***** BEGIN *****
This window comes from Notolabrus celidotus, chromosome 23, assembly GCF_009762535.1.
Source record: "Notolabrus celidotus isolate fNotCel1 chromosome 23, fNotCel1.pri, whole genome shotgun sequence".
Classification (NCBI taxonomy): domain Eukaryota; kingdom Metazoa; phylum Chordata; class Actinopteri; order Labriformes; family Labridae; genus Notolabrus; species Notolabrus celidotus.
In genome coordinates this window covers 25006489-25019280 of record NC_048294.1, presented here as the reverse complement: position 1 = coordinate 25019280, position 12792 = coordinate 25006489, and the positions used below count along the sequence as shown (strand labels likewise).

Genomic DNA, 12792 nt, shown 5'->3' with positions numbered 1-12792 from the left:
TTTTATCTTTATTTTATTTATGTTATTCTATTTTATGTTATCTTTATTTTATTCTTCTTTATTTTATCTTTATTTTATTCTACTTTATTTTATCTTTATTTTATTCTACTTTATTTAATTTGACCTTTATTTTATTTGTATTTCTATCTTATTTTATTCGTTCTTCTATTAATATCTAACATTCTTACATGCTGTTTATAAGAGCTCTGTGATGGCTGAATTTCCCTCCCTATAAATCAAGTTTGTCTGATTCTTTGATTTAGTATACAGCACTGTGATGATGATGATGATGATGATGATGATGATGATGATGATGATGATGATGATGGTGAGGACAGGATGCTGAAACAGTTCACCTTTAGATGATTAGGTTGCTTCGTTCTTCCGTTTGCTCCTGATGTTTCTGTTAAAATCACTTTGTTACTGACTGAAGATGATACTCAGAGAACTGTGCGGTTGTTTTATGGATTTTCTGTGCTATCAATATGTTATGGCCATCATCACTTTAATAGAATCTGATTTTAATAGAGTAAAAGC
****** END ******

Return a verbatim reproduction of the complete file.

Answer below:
This window comes from Notolabrus celidotus, chromosome 23, assembly GCF_009762535.1.
Source record: "Notolabrus celidotus isolate fNotCel1 chromosome 23, fNotCel1.pri, whole genome shotgun sequence".
Classification (NCBI taxonomy): domain Eukaryota; kingdom Metazoa; phylum Chordata; class Actinopteri; order Labriformes; family Labridae; genus Notolabrus; species Notolabrus celidotus.
In genome coordinates this window covers 25006489-25019280 of record NC_048294.1, presented here as the reverse complement: position 1 = coordinate 25019280, position 12792 = coordinate 25006489, and the positions used below count along the sequence as shown (strand labels likewise).

Genomic DNA, 12792 nt, shown 5'->3' with positions numbered 1-12792 from the left:
TTTTATCTTTATTTTATTTATGTTATTCTATTTTATGTTATCTTTATTTTATTCTTCTTTATTTTATCTTTATTTTATTCTACTTTATTTTATCTTTATTTTATTCTACTTTATTTAATTTGACCTTTATTTTATTTGTATTTCTATCTTATTTTATTCGTTCTTCTATTAATATCTAACATTCTTACATGCTGTTTATAAGAGCTCTGTGATGGCTGAATTTCCCTCCCTATAAATCAAGTTTGTCTGATTCTTTGATTTAGTATACAGCACTGTGATGATGATGATGATGATGATGATGATGATGATGATGATGATGATGATGATGGTGAGGACAGGATGCTGAAACAGTTCACCTTTAGATGATTAGGTTGCTTCGTTCTTCCGTTTGCTCCTGATGTTTCTGTTAAAATCACTTTGTTACTGACTGAAGATGATACTCAGAGAACTGTGCGGTTGTTTTATGGATTTTCTGTGCTATCAATATGTTATGGCCATCATCACTTTAATAGAATCTGATTTTAATAGAGTAAAAGC